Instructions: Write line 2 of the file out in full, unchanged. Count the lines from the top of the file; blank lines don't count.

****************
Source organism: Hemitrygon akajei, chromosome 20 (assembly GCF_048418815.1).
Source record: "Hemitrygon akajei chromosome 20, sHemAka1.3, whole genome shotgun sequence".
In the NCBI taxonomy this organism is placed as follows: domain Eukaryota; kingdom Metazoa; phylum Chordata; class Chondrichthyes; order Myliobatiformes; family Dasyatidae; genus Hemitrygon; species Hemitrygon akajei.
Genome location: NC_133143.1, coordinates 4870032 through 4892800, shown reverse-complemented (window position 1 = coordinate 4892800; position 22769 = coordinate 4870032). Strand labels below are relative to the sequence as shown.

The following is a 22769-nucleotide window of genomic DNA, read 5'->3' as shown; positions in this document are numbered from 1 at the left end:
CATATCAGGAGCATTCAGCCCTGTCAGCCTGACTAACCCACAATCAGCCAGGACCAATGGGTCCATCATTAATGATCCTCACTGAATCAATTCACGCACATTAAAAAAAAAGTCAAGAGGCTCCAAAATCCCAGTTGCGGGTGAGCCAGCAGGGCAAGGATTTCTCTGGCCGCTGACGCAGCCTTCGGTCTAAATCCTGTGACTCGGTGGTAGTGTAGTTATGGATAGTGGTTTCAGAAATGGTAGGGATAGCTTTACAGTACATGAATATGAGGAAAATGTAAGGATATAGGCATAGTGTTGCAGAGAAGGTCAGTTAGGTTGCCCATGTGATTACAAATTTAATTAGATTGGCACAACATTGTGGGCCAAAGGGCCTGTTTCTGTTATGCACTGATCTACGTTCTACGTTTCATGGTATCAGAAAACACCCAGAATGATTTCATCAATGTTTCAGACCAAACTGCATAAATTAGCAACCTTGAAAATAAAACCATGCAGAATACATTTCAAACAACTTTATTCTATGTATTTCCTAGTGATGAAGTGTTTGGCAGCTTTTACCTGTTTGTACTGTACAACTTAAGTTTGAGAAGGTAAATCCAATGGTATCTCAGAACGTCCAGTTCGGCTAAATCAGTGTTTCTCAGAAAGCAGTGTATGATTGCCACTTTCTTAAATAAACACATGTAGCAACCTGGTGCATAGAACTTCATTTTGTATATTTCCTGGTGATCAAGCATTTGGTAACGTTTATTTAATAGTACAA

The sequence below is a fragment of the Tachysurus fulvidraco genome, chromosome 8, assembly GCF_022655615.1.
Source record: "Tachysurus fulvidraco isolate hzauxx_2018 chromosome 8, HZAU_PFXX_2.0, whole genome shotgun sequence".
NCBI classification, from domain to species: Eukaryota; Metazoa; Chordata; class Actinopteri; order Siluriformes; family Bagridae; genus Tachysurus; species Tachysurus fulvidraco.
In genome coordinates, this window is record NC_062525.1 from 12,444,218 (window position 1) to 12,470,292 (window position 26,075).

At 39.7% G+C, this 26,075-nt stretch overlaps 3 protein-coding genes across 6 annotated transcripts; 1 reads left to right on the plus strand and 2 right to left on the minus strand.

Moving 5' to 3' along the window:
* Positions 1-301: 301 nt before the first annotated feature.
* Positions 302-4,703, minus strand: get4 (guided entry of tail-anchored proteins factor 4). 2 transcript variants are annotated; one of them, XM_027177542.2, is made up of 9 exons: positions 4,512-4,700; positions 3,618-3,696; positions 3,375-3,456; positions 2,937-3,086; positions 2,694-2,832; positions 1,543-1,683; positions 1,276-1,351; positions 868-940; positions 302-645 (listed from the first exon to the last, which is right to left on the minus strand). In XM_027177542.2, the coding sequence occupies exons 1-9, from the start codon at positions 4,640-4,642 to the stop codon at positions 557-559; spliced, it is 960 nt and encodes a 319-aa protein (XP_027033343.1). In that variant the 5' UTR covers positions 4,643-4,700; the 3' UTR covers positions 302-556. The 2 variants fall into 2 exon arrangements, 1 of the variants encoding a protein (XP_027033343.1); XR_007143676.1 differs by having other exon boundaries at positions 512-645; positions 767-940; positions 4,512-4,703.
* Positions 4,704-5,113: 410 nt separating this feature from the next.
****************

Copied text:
Source record: "Hemitrygon akajei chromosome 20, sHemAka1.3, whole genome shotgun sequence".